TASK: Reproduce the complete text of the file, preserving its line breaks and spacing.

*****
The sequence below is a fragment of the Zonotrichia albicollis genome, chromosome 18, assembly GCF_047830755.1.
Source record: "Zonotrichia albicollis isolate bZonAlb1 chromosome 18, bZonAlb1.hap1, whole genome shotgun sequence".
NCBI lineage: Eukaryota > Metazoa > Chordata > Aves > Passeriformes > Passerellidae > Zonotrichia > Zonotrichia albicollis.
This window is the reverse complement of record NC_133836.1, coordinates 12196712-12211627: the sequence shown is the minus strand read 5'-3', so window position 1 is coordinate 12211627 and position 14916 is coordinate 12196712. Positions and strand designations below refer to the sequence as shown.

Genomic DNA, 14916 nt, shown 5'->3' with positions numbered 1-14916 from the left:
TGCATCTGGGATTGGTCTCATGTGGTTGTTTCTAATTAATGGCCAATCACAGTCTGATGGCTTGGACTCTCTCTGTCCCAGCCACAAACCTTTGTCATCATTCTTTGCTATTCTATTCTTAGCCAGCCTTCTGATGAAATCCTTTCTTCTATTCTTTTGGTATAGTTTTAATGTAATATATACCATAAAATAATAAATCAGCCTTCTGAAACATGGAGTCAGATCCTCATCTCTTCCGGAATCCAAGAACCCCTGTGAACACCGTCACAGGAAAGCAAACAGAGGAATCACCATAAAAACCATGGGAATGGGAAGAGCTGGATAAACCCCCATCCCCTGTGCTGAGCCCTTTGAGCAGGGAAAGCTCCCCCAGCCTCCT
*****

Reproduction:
The sequence below is a fragment of the Zonotrichia albicollis genome, chromosome 18, assembly GCF_047830755.1.
Source record: "Zonotrichia albicollis isolate bZonAlb1 chromosome 18, bZonAlb1.hap1, whole genome shotgun sequence".
NCBI lineage: Eukaryota > Metazoa > Chordata > Aves > Passeriformes > Passerellidae > Zonotrichia > Zonotrichia albicollis.
This window is the reverse complement of record NC_133836.1, coordinates 12196712-12211627: the sequence shown is the minus strand read 5'-3', so window position 1 is coordinate 12211627 and position 14916 is coordinate 12196712. Positions and strand designations below refer to the sequence as shown.

Genomic DNA, 14916 nt, shown 5'->3' with positions numbered 1-14916 from the left:
TGCATCTGGGATTGGTCTCATGTGGTTGTTTCTAATTAATGGCCAATCACAGTCTGATGGCTTGGACTCTCTCTGTCCCAGCCACAAACCTTTGTCATCATTCTTTGCTATTCTATTCTTAGCCAGCCTTCTGATGAAATCCTTTCTTCTATTCTTTTGGTATAGTTTTAATGTAATATATACCATAAAATAATAAATCAGCCTTCTGAAACATGGAGTCAGATCCTCATCTCTTCCGGAATCCAAGAACCCCTGTGAACACCGTCACAGGAAAGCAAACAGAGGAATCACCATAAAAACCATGGGAATGGGAAGAGCTGGATAAACCCCCATCCCCTGTGCTGAGCCCTTTGAGCAGGGAAAGCTCCCCCAGCCTCCT